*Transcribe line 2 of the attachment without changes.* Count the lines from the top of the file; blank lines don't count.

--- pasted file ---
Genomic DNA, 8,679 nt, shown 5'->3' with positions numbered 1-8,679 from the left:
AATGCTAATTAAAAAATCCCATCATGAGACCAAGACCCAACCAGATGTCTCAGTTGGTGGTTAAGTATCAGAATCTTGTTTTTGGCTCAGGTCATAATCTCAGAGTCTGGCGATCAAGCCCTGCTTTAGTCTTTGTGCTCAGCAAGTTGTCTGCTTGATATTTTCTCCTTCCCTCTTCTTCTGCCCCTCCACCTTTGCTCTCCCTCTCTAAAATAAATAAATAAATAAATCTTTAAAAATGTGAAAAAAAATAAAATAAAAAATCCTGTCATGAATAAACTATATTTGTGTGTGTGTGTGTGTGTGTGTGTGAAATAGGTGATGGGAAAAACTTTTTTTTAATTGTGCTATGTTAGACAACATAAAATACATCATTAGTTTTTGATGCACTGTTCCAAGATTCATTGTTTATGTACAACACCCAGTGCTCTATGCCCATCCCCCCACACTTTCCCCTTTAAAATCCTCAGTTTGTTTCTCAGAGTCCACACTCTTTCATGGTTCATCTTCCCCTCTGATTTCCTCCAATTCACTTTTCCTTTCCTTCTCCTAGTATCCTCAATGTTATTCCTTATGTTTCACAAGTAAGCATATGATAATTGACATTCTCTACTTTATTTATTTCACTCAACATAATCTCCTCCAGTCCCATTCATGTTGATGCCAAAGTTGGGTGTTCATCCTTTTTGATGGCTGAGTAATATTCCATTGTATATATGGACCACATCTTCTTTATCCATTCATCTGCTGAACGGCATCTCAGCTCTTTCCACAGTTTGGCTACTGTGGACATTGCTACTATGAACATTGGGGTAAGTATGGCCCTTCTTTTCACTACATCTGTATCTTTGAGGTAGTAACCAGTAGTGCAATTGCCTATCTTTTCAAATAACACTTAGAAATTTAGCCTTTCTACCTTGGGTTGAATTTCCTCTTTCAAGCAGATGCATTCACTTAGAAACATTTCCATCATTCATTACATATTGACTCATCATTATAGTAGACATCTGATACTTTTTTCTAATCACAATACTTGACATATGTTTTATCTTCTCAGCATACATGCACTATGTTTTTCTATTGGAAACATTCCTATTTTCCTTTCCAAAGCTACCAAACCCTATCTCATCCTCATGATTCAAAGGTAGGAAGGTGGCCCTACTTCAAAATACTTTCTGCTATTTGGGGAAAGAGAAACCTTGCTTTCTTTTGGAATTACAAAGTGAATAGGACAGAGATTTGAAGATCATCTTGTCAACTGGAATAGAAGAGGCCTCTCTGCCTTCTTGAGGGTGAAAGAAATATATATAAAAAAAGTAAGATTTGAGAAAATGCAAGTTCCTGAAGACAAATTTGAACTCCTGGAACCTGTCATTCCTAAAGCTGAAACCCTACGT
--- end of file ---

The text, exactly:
AATGCTAATTAAAAAATCCCATCATGAGACCAAGACCCAACCAGATGTCTCAGTTGGTGGTTAAGTATCAGAATCTTGTTTTTGGCTCAGGTCATAATCTCAGAGTCTGGCGATCAAGCCCTGCTTTAGTCTTTGTGCTCAGCAAGTTGTCTGCTTGATATTTTCTCCTTCCCTCTTCTTCTGCCCCTCCACCTTTGCTCTCCCTCTCTAAAATAAATAAATAAATAAATCTTTAAAAATGTGAAAAAAAATAAAATAAAAAATCCTGTCATGAATAAACTATATTTGTGTGTGTGTGTGTGTGTGTGTGTGAAATAGGTGATGGGAAAAACTTTTTTTTAATTGTGCTATGTTAGACAACATAAAATACATCATTAGTTTTTGATGCACTGTTCCAAGATTCATTGTTTATGTACAACACCCAGTGCTCTATGCCCATCCCCCCACACTTTCCCCTTTAAAATCCTCAGTTTGTTTCTCAGAGTCCACACTCTTTCATGGTTCATCTTCCCCTCTGATTTCCTCCAATTCACTTTTCCTTTCCTTCTCCTAGTATCCTCAATGTTATTCCTTATGTTTCACAAGTAAGCATATGATAATTGACATTCTCTACTTTATTTATTTCACTCAACATAATCTCCTCCAGTCCCATTCATGTTGATGCCAAAGTTGGGTGTTCATCCTTTTTGATGGCTGAGTAATATTCCATTGTATATATGGACCACATCTTCTTTATCCATTCATCTGCTGAACGGCATCTCAGCTCTTTCCACAGTTTGGCTACTGTGGACATTGCTACTATGAACATTGGGGTAAGTATGGCCCTTCTTTTCACTACATCTGTATCTTTGAGGTAGTAACCAGTAGTGCAATTGCCTATCTTTTCAAATAACACTTAGAAATTTAGCCTTTCTACCTTGGGTTGAATTTCCTCTTTCAAGCAGATGCATTCACTTAGAAACATTTCCATCATTCATTACATATTGACTCATCATTATAGTAGACATCTGATACTTTTTTCTAATCACAATACTTGACATATGTTTTATCTTCTCAGCATACATGCACTATGTTTTTCTATTGGAAACATTCCTATTTTCCTTTCCAAAGCTACCAAACCCTATCTCATCCTCATGATTCAAAGGTAGGAAGGTGGCCCTACTTCAAAATACTTTCTGCTATTTGGGGAAAGAGAAACCTTGCTTTCTTTTGGAATTACAAAGTGAATAGGACAGAGATTTGAAGATCATCTTGTCAACTGGAATAGAAGAGGCCTCTCTGCCTTCTTGAGGGTGAAAGAAATATATATAAAAAAAGTAAGATTTGAGAAAATGCAAGTTCCTGAAGACAAATTTGAACTCCTGGAACCTGTCATTCCTAAAGCTGAAACCCTACGT